Israel advances Western Wall train plan
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Israel advances Western Wall train plan

Transportation minister orders planning, feasibility studies into extending Tel-Aviv-Jerusalem high-speed line to include Old City station

This file photo taken on October 19, 2016 shows Jewish worshippers performing the annual Cohanim prayer (priest's blessing) at the Western Wall in the Old City of Jerusalem on October 19, 2016. (AFP/Gil COhen-Magen)
This file photo taken on October 19, 2016 shows Jewish worshippers performing the annual Cohanim prayer (priest's blessing) at the Western Wall in the Old City of Jerusalem on October 19, 2016. (AFP/Gil COhen-Magen)

Israel has advanced a plan to extend a high-speed rail line to include a Western Wall station, the transport ministry said Wednesday, despite the intense controversy it would likely provoke.

Transportation Minister Yisrael Katz (Likud) has ordered planning and feasibility studies for the project, a ministry spokeswoman told AFP.

Katz said in November that he wanted to extend a high-speed rail line currently being built between Tel Aviv and Jerusalem to include a Western Wall station.

At the time, the Palestinian Authority denounced it as a “colonial project”.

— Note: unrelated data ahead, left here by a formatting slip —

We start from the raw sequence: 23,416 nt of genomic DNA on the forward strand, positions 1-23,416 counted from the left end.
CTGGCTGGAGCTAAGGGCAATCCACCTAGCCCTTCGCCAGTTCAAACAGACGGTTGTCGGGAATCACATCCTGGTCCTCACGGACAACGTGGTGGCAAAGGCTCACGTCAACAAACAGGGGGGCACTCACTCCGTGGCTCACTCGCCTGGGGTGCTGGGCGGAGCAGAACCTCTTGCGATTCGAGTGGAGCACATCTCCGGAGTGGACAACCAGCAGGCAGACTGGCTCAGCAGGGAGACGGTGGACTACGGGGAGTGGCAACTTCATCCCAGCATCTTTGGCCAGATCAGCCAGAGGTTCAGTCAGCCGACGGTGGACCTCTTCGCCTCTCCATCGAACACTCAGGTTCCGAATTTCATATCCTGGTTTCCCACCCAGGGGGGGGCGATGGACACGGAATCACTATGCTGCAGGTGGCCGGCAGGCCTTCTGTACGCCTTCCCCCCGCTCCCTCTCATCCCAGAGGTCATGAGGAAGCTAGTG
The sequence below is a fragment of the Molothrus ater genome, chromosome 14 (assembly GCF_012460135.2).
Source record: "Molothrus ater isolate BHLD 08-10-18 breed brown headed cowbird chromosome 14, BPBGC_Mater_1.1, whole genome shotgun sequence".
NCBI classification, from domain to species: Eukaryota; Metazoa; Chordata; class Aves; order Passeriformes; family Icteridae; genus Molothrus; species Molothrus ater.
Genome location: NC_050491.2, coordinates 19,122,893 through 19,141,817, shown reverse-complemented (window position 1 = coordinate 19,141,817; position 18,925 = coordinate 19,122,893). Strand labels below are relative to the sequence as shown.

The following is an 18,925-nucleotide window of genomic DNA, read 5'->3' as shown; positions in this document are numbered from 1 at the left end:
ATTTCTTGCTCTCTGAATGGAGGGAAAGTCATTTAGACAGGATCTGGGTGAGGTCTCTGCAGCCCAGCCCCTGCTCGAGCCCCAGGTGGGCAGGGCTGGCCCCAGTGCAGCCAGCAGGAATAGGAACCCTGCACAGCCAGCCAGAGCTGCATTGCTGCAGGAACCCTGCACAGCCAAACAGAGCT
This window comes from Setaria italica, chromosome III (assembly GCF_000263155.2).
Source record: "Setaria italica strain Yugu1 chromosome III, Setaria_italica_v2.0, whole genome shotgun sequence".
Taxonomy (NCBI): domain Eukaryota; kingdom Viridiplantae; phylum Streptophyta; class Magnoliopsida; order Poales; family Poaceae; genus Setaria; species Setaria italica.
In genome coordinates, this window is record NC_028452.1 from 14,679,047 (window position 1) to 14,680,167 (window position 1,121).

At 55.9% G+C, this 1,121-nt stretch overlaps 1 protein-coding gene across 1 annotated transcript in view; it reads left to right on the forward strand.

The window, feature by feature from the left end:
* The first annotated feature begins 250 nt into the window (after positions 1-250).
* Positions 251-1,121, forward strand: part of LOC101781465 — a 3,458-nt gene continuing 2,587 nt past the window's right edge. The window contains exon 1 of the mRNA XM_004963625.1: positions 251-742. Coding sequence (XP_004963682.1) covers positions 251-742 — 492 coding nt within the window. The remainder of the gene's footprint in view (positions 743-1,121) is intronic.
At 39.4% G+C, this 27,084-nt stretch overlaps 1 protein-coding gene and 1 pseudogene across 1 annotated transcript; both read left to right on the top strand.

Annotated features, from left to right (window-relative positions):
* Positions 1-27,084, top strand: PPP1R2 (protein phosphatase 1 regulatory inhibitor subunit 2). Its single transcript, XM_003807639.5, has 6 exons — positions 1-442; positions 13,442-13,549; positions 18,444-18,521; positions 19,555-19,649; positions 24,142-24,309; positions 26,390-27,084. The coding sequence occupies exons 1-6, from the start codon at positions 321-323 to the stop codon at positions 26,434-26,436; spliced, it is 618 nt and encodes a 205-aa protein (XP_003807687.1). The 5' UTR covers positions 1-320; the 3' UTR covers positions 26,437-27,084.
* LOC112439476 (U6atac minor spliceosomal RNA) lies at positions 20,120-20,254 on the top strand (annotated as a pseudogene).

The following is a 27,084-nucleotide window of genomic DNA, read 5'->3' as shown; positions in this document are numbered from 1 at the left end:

The Western Wall is located in the ancient Old City in East Jerusalem, captured by Israel in 1967 and later annexed in a move not recognized by the international community.

Transportation Minister Yisrael Katz poses for a picture during a ceremony to open the new Harel tunnels on the Route 1 Tel Aviv-Jerusalem highway on January 19, 2017. (Photo by Yonatan Sindel/Flash90)
Transportation Minister Yisrael Katz poses for a picture during a ceremony to open the new Harel tunnels on the Route 1 Tel Aviv-Jerusalem highway on January 19, 2017. (Photo by Yonatan Sindel/Flash90)

It is in an area at the heart of the Israeli-Palestinian conflict, with the Western Wall located just below the Temple Mount, the holiest site in Judaism and the third holiest in Islam, after Mecca and Medina.

The Western Wall is considered one of the last remnants of the Second Jewish Temple, destroyed by the Romans in 70 AD.

While Israel sees all of Jerusalem as its undivided capital, the Palestinians view East Jerusalem as the capital of their future state.

Under the train plan, a tunnel would be dug up to 80 meters (262 feet) deep to connect the central station at the entrance to Jerusalem to the Western Wall station.

Construction of the Jerusalem-Tel Aviv express train, seen outside of Jerusalem on December 20, 2015. (Hadas Parush/Flash90)
Construction of the Jerusalem-Tel Aviv express train, seen outside of Jerusalem on December 20, 2015. (Hadas Parush/Flash90)

The cost of the project has been estimated at some $510 million (474 million euros), according to the ministry spokeswoman.

Two options are being studied, with one seeing the train arrive outside of the Old City near the Dung Gate, close to the Western Wall. The other could see the station built inside the Old City.

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